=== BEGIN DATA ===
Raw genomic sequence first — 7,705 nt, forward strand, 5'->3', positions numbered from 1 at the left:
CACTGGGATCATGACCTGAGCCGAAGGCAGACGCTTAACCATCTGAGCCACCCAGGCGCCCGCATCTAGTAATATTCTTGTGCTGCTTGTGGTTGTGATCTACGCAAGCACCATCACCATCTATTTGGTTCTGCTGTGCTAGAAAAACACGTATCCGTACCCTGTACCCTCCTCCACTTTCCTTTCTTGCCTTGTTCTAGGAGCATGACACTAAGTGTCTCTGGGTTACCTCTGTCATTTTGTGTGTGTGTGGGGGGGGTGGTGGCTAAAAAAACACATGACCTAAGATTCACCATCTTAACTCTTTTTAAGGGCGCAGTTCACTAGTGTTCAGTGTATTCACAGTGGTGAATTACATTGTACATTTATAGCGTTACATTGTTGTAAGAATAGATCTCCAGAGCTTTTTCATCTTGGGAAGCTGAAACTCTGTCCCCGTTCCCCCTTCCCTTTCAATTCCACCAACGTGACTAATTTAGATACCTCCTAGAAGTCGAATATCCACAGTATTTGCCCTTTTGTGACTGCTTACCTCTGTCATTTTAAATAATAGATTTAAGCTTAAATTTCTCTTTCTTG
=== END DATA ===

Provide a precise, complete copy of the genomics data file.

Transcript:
Raw genomic sequence first — 7,705 nt, forward strand, 5'->3', positions numbered from 1 at the left:
CACTGGGATCATGACCTGAGCCGAAGGCAGACGCTTAACCATCTGAGCCACCCAGGCGCCCGCATCTAGTAATATTCTTGTGCTGCTTGTGGTTGTGATCTACGCAAGCACCATCACCATCTATTTGGTTCTGCTGTGCTAGAAAAACACGTATCCGTACCCTGTACCCTCCTCCACTTTCCTTTCTTGCCTTGTTCTAGGAGCATGACACTAAGTGTCTCTGGGTTACCTCTGTCATTTTGTGTGTGTGTGGGGGGGGTGGTGGCTAAAAAAACACATGACCTAAGATTCACCATCTTAACTCTTTTTAAGGGCGCAGTTCACTAGTGTTCAGTGTATTCACAGTGGTGAATTACATTGTACATTTATAGCGTTACATTGTTGTAAGAATAGATCTCCAGAGCTTTTTCATCTTGGGAAGCTGAAACTCTGTCCCCGTTCCCCCTTCCCTTTCAATTCCACCAACGTGACTAATTTAGATACCTCCTAGAAGTCGAATATCCACAGTATTTGCCCTTTTGTGACTGCTTACCTCTGTCATTTTAAATAATAGATTTAAGCTTAAATTTCTCTTTCTTG